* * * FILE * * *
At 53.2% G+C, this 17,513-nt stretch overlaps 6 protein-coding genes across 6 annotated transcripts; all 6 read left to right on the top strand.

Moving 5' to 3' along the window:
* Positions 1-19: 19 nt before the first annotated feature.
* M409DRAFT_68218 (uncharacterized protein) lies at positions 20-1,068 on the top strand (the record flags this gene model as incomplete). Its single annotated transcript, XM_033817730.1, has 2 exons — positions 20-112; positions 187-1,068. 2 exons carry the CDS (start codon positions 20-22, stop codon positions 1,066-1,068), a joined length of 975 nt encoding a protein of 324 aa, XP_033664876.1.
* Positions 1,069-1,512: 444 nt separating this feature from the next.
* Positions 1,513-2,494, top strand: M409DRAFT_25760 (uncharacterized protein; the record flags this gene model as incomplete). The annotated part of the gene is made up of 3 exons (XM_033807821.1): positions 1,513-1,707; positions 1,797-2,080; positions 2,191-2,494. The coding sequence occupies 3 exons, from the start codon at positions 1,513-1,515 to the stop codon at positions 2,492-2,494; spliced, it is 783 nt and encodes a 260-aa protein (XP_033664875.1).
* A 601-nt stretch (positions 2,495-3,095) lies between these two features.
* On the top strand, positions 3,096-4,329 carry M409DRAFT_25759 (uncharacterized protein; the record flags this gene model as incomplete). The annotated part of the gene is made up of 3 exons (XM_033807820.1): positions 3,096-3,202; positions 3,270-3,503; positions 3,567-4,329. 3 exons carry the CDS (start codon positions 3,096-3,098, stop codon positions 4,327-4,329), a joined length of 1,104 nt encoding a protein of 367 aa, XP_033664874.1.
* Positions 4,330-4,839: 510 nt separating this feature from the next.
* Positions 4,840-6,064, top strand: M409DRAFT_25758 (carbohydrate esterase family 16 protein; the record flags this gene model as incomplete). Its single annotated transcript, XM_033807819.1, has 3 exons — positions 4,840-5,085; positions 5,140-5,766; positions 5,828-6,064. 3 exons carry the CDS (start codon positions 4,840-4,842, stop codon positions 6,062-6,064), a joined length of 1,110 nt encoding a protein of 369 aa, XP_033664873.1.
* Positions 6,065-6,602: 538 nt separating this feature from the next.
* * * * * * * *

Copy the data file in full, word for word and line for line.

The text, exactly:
At 53.2% G+C, this 17,513-nt stretch overlaps 6 protein-coding genes across 6 annotated transcripts; all 6 read left to right on the top strand.

Moving 5' to 3' along the window:
* Positions 1-19: 19 nt before the first annotated feature.
* M409DRAFT_68218 (uncharacterized protein) lies at positions 20-1,068 on the top strand (the record flags this gene model as incomplete). Its single annotated transcript, XM_033817730.1, has 2 exons — positions 20-112; positions 187-1,068. 2 exons carry the CDS (start codon positions 20-22, stop codon positions 1,066-1,068), a joined length of 975 nt encoding a protein of 324 aa, XP_033664876.1.
* Positions 1,069-1,512: 444 nt separating this feature from the next.
* Positions 1,513-2,494, top strand: M409DRAFT_25760 (uncharacterized protein; the record flags this gene model as incomplete). The annotated part of the gene is made up of 3 exons (XM_033807821.1): positions 1,513-1,707; positions 1,797-2,080; positions 2,191-2,494. The coding sequence occupies 3 exons, from the start codon at positions 1,513-1,515 to the stop codon at positions 2,492-2,494; spliced, it is 783 nt and encodes a 260-aa protein (XP_033664875.1).
* A 601-nt stretch (positions 2,495-3,095) lies between these two features.
* On the top strand, positions 3,096-4,329 carry M409DRAFT_25759 (uncharacterized protein; the record flags this gene model as incomplete). The annotated part of the gene is made up of 3 exons (XM_033807820.1): positions 3,096-3,202; positions 3,270-3,503; positions 3,567-4,329. 3 exons carry the CDS (start codon positions 3,096-3,098, stop codon positions 4,327-4,329), a joined length of 1,104 nt encoding a protein of 367 aa, XP_033664874.1.
* Positions 4,330-4,839: 510 nt separating this feature from the next.
* Positions 4,840-6,064, top strand: M409DRAFT_25758 (carbohydrate esterase family 16 protein; the record flags this gene model as incomplete). Its single annotated transcript, XM_033807819.1, has 3 exons — positions 4,840-5,085; positions 5,140-5,766; positions 5,828-6,064. 3 exons carry the CDS (start codon positions 4,840-4,842, stop codon positions 6,062-6,064), a joined length of 1,110 nt encoding a protein of 369 aa, XP_033664873.1.
* Positions 6,065-6,602: 538 nt separating this feature from the next.